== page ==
Northern Rock to be sold
Northern Rock is up for sale, chancellor George Osborne has confirmed.
After the run on the bank in 2007 – the first for 150 years – the bank was nationalised as the sub-prime mortgage crisis took hold. But in his Mansion House speech last night, the chancellor said he was selling the bank "on behalf of the British taxpayer" and looking for a single buyer.
"Images of the queues outside Northern Rock branches were a symbol of all that went wrong, and its chaotic collapse did great damage to Britain's international reputation," he said. "Its return now to the private sector would help to rebuild that reputation. It would be a sign of confidence and could increase competition in high street banking."
Osborne said the sale would get at least some of taxpayer money back and that the sale process will be open and transparent and in line with state aid rules.
"Any interested parties can bid for it, including mutuals, which this government is actively committed to promoting," he said.
When the bank was privatised it was split in two – the good bank, which included customers savings and its branch network, and the bad bank called Northern Rock Asset Management, which contained toxic loans. The bad bank is not for sale and will be retained by the government.
In this speech, Osborne also said that the British economy was recovering.
Will taxpayers get all their money back?
Reports are claiming the bank will sell for around £1 billion, some £4 million short of the cash taxpayers paid to bail it out. The retention of the asset management arm may explain the shortfall.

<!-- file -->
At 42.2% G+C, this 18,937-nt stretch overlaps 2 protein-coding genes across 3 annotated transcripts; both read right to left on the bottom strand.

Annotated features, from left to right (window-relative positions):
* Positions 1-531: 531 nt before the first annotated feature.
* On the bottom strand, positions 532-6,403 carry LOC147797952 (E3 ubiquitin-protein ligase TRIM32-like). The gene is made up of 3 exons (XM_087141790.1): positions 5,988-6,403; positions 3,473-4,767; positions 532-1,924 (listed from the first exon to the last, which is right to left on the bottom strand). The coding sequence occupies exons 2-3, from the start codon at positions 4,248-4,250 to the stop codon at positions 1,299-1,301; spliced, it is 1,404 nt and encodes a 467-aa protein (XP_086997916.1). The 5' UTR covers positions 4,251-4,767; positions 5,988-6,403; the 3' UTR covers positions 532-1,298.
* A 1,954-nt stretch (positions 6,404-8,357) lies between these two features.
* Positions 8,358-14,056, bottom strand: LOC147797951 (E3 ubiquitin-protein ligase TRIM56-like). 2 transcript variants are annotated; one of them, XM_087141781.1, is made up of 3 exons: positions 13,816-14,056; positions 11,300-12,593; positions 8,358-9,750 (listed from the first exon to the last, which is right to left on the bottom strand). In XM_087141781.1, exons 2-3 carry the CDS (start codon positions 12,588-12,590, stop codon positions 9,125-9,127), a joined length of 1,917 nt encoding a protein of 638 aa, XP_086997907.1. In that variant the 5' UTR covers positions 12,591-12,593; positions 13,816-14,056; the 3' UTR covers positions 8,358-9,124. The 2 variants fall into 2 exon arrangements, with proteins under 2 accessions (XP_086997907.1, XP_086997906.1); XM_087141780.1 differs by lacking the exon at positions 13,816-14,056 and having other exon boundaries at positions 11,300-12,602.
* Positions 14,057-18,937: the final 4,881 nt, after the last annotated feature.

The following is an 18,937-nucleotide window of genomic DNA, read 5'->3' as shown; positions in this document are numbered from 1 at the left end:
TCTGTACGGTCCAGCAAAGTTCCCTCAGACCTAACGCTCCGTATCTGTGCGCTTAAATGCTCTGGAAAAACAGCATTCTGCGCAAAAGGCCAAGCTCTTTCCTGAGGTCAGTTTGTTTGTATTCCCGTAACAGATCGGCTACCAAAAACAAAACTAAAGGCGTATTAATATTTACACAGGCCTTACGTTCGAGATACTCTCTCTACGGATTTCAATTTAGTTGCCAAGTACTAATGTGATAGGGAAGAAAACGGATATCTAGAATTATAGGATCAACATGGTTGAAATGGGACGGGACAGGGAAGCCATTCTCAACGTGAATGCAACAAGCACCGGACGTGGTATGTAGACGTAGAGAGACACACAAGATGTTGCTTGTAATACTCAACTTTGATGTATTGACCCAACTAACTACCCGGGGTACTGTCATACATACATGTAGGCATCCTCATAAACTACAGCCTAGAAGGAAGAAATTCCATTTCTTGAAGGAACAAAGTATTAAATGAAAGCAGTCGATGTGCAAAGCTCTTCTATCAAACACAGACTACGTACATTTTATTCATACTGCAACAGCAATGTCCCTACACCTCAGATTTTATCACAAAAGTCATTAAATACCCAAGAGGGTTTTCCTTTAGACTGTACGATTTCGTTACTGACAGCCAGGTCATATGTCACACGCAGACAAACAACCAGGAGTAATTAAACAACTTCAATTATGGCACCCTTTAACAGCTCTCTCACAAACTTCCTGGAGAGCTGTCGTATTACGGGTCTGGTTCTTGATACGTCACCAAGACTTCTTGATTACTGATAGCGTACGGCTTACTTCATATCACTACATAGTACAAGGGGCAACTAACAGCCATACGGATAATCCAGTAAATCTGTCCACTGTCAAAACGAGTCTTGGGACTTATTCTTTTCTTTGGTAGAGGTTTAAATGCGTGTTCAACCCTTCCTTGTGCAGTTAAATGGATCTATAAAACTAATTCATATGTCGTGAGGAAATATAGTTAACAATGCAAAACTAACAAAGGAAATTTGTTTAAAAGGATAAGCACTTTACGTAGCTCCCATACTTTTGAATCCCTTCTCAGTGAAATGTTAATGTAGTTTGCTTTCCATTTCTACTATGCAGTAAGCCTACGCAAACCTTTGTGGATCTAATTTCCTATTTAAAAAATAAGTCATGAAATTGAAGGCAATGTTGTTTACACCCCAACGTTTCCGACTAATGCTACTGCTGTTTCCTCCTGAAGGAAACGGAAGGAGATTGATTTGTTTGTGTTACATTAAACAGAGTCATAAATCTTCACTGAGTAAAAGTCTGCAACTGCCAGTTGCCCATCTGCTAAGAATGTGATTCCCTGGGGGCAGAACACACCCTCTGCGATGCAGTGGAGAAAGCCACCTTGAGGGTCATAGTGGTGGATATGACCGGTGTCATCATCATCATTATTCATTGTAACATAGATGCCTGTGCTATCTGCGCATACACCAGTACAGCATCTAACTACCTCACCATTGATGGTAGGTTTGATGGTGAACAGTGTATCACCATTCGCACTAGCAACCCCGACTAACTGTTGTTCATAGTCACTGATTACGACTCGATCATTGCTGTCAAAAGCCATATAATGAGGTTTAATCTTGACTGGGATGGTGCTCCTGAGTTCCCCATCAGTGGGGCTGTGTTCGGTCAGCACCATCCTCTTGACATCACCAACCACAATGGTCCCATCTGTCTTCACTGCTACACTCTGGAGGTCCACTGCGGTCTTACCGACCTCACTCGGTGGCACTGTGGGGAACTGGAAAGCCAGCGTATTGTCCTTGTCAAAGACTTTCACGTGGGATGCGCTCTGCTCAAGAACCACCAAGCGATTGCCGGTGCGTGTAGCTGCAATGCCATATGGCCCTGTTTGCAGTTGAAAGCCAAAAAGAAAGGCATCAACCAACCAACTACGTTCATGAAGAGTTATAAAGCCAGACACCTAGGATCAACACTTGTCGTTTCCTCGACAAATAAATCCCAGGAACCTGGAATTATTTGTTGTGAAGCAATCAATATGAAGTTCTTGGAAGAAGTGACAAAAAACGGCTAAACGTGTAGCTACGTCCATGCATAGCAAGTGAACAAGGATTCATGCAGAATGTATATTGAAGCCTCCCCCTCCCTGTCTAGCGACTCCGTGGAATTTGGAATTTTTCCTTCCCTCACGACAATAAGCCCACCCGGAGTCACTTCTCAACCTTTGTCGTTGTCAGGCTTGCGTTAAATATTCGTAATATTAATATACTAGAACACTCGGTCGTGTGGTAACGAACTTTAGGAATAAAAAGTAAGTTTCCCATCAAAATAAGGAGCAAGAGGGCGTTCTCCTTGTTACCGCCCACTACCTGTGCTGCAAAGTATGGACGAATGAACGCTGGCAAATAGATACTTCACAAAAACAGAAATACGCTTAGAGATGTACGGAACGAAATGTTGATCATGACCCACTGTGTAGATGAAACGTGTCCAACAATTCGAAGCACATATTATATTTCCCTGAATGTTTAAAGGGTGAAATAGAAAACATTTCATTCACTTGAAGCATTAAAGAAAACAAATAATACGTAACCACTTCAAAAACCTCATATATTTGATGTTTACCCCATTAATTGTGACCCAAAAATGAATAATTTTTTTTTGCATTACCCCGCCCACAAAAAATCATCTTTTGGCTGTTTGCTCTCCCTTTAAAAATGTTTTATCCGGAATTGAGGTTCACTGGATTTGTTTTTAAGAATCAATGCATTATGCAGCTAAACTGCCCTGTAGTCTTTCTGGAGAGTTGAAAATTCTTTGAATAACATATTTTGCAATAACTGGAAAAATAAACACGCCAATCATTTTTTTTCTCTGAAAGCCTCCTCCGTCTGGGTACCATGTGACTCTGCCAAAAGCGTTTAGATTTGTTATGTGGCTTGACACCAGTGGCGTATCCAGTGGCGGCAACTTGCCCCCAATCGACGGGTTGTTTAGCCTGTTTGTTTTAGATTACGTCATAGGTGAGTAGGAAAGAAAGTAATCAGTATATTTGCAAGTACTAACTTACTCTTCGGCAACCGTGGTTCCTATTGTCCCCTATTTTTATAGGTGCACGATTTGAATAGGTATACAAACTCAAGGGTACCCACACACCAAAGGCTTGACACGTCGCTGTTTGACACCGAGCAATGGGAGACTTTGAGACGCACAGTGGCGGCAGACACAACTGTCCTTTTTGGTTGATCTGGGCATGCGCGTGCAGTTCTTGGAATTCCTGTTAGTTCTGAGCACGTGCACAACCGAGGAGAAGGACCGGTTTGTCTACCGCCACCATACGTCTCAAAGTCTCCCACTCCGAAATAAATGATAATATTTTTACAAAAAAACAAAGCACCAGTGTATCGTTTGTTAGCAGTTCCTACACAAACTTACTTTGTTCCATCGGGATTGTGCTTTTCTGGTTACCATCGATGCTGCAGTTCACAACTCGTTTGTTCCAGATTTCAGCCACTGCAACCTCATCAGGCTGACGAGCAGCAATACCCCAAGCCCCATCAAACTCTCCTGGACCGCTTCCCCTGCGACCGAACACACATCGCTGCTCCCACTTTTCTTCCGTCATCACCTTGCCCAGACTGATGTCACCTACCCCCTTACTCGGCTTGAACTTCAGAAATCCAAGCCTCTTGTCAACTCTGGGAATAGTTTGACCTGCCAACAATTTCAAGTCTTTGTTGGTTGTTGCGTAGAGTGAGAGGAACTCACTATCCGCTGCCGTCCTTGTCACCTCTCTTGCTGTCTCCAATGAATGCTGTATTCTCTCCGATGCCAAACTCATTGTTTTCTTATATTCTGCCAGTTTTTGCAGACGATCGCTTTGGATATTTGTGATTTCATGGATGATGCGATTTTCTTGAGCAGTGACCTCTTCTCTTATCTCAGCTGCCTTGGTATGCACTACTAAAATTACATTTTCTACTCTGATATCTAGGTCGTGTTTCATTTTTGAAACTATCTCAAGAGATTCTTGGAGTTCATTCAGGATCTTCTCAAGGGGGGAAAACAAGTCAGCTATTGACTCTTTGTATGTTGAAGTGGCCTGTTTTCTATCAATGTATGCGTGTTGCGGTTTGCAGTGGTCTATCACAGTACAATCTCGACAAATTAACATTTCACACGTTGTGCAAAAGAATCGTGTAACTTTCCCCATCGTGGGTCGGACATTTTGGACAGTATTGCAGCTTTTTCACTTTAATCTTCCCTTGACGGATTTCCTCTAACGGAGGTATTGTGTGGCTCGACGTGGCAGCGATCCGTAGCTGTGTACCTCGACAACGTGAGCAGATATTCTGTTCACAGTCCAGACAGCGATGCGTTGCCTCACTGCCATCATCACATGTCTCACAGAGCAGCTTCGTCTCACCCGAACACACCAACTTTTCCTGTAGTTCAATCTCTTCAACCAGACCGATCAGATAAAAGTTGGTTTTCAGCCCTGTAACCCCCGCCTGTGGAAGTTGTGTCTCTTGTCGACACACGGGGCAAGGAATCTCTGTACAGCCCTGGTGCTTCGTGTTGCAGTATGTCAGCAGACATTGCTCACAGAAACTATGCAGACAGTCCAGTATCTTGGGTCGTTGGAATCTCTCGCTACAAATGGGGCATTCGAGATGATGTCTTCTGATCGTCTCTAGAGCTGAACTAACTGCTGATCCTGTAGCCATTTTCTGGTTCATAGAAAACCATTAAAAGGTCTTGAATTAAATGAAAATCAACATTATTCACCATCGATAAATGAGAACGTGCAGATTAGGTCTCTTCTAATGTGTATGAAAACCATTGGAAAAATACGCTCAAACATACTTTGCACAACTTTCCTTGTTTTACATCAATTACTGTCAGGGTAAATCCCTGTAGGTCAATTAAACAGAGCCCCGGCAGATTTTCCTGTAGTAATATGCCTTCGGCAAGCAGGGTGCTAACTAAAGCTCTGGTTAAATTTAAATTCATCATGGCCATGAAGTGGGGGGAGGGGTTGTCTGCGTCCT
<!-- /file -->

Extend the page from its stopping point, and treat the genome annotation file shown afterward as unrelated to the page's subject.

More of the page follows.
Who will buy it?
Osborne says the sale is open to "all parties" and the names of potential buyers are already being bandied about. Some reports claim building societies Yorkshire and Coventry are to bid, meaning Northern Rock would become remutualised. Virgin Money is another name in the hat.
What about the other government-backed banks?
It is thought that the chancellor will announce the sales of stakes in Royal Bank of Scotland and Lloyds Banking Group in 2012.
All sub-prime financial products are aimed at borrowers with patchy credit histories and the term typically refers to mortgage candidates, though any form of credit offered to people who have had problems with debt repayment is classed as sub-prime. Depending on the lender’s own criteria, sub-prime can apply to borrowers who have missed a few credit card or loan repayments to people who have major debt problems and county court judgments (CCJ) against their name. To reflect the extra risk in lending to people who have struggled in the past, rates on sub-prime deals are typically higher than for “prime” borrowers.